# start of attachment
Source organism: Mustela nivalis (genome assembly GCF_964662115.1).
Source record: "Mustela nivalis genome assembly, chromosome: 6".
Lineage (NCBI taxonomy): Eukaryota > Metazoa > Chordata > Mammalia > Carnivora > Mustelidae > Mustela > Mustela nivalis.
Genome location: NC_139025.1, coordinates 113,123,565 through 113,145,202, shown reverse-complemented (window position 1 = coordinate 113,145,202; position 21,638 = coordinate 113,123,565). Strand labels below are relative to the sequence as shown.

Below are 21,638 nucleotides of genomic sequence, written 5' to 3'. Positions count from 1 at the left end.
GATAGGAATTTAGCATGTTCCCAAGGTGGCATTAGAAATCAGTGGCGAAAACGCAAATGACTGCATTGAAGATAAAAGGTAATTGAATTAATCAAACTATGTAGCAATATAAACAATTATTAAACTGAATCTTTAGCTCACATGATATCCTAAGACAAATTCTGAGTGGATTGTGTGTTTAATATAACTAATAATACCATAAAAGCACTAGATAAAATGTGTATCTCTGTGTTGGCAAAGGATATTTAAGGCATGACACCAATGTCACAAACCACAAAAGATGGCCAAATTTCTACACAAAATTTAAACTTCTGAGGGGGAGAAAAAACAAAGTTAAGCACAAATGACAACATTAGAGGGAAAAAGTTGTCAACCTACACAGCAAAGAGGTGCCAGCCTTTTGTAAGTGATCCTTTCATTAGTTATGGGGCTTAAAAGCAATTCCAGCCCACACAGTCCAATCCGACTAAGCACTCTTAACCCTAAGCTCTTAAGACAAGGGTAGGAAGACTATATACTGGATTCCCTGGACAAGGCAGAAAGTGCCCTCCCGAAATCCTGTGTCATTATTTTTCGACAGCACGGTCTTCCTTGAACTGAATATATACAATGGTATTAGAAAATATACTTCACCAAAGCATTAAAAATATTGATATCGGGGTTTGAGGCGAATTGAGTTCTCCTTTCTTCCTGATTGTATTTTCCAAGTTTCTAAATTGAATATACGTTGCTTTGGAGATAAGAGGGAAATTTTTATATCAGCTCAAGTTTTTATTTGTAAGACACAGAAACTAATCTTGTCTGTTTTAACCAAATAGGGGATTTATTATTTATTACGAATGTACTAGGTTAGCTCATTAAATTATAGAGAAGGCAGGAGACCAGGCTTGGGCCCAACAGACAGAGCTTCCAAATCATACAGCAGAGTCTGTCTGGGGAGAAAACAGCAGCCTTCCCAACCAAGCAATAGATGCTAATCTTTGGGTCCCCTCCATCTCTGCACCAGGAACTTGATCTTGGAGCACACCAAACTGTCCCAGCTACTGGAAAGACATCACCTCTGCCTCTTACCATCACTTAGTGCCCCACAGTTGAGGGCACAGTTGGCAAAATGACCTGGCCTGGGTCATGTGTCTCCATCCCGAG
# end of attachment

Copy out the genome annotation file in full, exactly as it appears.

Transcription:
Source organism: Mustela nivalis (genome assembly GCF_964662115.1).
Source record: "Mustela nivalis genome assembly, chromosome: 6".
Lineage (NCBI taxonomy): Eukaryota > Metazoa > Chordata > Mammalia > Carnivora > Mustelidae > Mustela > Mustela nivalis.
Genome location: NC_139025.1, coordinates 113,123,565 through 113,145,202, shown reverse-complemented (window position 1 = coordinate 113,145,202; position 21,638 = coordinate 113,123,565). Strand labels below are relative to the sequence as shown.

Below are 21,638 nucleotides of genomic sequence, written 5' to 3'. Positions count from 1 at the left end.
GATAGGAATTTAGCATGTTCCCAAGGTGGCATTAGAAATCAGTGGCGAAAACGCAAATGACTGCATTGAAGATAAAAGGTAATTGAATTAATCAAACTATGTAGCAATATAAACAATTATTAAACTGAATCTTTAGCTCACATGATATCCTAAGACAAATTCTGAGTGGATTGTGTGTTTAATATAACTAATAATACCATAAAAGCACTAGATAAAATGTGTATCTCTGTGTTGGCAAAGGATATTTAAGGCATGACACCAATGTCACAAACCACAAAAGATGGCCAAATTTCTACACAAAATTTAAACTTCTGAGGGGGAGAAAAAACAAAGTTAAGCACAAATGACAACATTAGAGGGAAAAAGTTGTCAACCTACACAGCAAAGAGGTGCCAGCCTTTTGTAAGTGATCCTTTCATTAGTTATGGGGCTTAAAAGCAATTCCAGCCCACACAGTCCAATCCGACTAAGCACTCTTAACCCTAAGCTCTTAAGACAAGGGTAGGAAGACTATATACTGGATTCCCTGGACAAGGCAGAAAGTGCCCTCCCGAAATCCTGTGTCATTATTTTTCGACAGCACGGTCTTCCTTGAACTGAATATATACAATGGTATTAGAAAATATACTTCACCAAAGCATTAAAAATATTGATATCGGGGTTTGAGGCGAATTGAGTTCTCCTTTCTTCCTGATTGTATTTTCCAAGTTTCTAAATTGAATATACGTTGCTTTGGAGATAAGAGGGAAATTTTTATATCAGCTCAAGTTTTTATTTGTAAGACACAGAAACTAATCTTGTCTGTTTTAACCAAATAGGGGATTTATTATTTATTACGAATGTACTAGGTTAGCTCATTAAATTATAGAGAAGGCAGGAGACCAGGCTTGGGCCCAACAGACAGAGCTTCCAAATCATACAGCAGAGTCTGTCTGGGGAGAAAACAGCAGCCTTCCCAACCAAGCAATAGATGCTAATCTTTGGGTCCCCTCCATCTCTGCACCAGGAACTTGATCTTGGAGCACACCAAACTGTCCCAGCTACTGGAAAGACATCACCTCTGCCTCTTACCATCACTTAGTGCCCCACAGTTGAGGGCACAGTTGGCAAAATGACCTGGCCTGGGTCATGTGTCTCCATCCCGAG